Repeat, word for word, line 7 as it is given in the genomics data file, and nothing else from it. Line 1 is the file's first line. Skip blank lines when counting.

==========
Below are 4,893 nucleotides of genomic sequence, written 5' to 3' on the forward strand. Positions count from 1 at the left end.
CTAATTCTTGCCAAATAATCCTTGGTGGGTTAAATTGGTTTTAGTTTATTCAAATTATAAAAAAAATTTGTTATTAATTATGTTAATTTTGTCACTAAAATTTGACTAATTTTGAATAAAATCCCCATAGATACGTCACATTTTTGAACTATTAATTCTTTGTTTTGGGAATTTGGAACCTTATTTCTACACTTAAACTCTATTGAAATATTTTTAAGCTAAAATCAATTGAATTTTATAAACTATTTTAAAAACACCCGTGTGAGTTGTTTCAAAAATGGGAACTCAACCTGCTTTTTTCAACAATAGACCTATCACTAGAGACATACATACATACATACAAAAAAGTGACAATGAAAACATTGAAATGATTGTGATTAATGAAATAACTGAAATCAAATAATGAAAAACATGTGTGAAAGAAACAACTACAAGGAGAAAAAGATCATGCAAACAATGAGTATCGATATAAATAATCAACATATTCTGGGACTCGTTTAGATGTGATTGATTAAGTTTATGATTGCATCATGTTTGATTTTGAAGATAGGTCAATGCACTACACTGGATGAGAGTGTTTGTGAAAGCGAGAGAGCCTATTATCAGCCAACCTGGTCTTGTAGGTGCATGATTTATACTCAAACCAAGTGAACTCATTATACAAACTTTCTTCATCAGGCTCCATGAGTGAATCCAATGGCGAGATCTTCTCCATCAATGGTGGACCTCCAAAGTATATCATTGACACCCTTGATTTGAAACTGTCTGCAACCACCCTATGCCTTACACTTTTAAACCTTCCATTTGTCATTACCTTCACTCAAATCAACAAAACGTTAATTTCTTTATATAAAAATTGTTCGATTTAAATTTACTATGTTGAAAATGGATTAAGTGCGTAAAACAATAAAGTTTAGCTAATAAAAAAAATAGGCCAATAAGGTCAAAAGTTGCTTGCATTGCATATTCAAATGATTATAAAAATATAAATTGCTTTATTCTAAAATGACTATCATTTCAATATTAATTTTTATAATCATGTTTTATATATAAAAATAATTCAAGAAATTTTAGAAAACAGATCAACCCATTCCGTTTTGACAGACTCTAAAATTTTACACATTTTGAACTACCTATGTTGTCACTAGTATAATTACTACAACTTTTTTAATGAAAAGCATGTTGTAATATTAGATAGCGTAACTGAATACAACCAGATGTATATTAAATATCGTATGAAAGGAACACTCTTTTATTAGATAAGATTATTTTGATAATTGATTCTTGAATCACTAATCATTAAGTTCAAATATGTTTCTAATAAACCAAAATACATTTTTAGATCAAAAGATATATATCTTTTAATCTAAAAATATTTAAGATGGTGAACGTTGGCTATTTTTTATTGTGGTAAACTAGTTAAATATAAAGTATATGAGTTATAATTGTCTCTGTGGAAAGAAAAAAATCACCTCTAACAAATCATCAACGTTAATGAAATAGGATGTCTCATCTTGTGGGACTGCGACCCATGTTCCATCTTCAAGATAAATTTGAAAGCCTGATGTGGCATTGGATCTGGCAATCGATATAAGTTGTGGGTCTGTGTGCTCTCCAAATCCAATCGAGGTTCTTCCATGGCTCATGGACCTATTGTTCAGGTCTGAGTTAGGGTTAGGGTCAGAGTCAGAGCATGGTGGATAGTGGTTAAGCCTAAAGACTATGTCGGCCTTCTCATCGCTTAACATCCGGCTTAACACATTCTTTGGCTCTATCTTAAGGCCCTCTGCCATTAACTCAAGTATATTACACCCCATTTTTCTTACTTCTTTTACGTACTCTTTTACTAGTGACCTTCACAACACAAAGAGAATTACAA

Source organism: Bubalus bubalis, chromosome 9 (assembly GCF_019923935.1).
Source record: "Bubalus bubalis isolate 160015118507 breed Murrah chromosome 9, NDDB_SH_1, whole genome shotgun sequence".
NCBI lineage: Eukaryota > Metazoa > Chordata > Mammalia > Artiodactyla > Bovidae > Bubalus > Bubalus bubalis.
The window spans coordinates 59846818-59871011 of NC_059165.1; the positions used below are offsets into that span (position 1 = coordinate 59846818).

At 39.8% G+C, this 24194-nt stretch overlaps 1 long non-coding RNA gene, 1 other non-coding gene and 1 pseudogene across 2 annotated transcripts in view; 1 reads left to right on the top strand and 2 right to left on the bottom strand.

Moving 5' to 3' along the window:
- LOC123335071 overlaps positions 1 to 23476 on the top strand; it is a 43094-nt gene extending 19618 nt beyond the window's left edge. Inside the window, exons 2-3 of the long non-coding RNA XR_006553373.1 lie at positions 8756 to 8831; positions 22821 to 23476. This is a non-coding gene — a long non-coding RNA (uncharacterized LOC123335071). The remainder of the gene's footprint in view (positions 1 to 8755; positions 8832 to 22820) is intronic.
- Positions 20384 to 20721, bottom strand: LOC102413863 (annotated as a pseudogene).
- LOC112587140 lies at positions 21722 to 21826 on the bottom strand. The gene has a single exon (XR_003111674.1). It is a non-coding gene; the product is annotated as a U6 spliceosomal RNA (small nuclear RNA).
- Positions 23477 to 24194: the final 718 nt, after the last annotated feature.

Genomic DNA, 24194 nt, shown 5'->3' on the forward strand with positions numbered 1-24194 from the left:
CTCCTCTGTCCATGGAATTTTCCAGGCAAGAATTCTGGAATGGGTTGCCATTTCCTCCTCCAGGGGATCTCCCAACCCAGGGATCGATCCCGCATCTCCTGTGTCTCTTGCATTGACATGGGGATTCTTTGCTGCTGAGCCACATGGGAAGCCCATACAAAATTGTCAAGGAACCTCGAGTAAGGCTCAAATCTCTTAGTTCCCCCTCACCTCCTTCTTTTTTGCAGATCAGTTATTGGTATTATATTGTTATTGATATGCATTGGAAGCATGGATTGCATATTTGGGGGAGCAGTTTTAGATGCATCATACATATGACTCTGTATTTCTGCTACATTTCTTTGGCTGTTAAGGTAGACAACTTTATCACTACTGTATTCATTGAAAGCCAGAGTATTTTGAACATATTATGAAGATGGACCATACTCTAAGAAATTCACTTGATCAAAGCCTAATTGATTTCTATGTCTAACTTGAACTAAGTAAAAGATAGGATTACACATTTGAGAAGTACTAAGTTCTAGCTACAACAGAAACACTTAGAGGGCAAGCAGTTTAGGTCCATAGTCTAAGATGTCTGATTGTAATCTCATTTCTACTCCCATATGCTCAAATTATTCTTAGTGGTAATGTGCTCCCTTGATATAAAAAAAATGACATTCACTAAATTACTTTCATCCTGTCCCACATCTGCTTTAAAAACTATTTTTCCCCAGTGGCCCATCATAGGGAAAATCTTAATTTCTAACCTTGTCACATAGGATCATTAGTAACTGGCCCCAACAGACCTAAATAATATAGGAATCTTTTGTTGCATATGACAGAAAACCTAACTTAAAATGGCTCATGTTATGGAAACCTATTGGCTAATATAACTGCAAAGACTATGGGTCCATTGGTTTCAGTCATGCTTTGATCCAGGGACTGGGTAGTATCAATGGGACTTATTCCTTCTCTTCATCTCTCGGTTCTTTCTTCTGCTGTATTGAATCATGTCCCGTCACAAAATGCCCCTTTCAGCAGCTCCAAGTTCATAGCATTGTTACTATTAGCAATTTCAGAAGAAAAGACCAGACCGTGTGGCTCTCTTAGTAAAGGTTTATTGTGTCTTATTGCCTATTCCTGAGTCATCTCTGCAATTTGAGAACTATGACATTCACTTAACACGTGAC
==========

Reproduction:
At 39.8% G+C, this 24194-nt stretch overlaps 1 long non-coding RNA gene, 1 other non-coding gene and 1 pseudogene across 2 annotated transcripts in view; 1 reads left to right on the top strand and 2 right to left on the bottom strand.